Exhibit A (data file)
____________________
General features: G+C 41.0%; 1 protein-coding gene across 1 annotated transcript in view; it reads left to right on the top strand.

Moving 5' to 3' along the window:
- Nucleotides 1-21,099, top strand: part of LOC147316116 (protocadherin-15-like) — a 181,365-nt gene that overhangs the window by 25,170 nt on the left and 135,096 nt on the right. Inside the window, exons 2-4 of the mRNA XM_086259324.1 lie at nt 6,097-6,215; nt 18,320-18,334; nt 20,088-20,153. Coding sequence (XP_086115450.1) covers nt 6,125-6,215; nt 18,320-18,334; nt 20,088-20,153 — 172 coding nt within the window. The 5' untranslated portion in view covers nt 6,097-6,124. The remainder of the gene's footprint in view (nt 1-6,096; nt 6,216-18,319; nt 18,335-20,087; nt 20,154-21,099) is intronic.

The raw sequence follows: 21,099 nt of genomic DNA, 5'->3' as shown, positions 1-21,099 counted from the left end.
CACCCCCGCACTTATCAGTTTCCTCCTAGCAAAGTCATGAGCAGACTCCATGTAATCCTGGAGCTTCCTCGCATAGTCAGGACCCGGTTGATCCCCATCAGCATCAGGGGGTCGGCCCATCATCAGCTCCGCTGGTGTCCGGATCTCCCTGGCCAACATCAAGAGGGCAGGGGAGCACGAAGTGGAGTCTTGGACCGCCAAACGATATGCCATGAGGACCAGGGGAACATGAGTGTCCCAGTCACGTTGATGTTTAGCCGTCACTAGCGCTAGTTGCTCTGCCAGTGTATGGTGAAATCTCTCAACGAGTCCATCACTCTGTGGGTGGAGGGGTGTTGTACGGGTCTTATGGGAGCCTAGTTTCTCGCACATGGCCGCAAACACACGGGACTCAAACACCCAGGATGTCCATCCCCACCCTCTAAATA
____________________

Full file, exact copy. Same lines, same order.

General features: G+C 41.0%; 1 protein-coding gene across 1 annotated transcript in view; it reads left to right on the top strand.

Moving 5' to 3' along the window:
- Nucleotides 1-21,099, top strand: part of LOC147316116 (protocadherin-15-like) — a 181,365-nt gene that overhangs the window by 25,170 nt on the left and 135,096 nt on the right. Inside the window, exons 2-4 of the mRNA XM_086259324.1 lie at nt 6,097-6,215; nt 18,320-18,334; nt 20,088-20,153. Coding sequence (XP_086115450.1) covers nt 6,125-6,215; nt 18,320-18,334; nt 20,088-20,153 — 172 coding nt within the window. The 5' untranslated portion in view covers nt 6,097-6,124. The remainder of the gene's footprint in view (nt 1-6,096; nt 6,216-18,319; nt 18,335-20,087; nt 20,154-21,099) is intronic.

The raw sequence follows: 21,099 nt of genomic DNA, 5'->3' as shown, positions 1-21,099 counted from the left end.
CACCCCCGCACTTATCAGTTTCCTCCTAGCAAAGTCATGAGCAGACTCCATGTAATCCTGGAGCTTCCTCGCATAGTCAGGACCCGGTTGATCCCCATCAGCATCAGGGGGTCGGCCCATCATCAGCTCCGCTGGTGTCCGGATCTCCCTGGCCAACATCAAGAGGGCAGGGGAGCACGAAGTGGAGTCTTGGACCGCCAAACGATATGCCATGAGGACCAGGGGAACATGAGTGTCCCAGTCACGTTGATGTTTAGCCGTCACTAGCGCTAGTTGCTCTGCCAGTGTATGGTGAAATCTCTCAACGAGTCCATCACTCTGTGGGTGGAGGGGTGTTGTACGGGTCTTATGGGAGCCTAGTTTCTCGCACATGGCCGCAAACACACGGGACTCAAACACCCAGGATGTCCATCCCCACCCTCTAAATA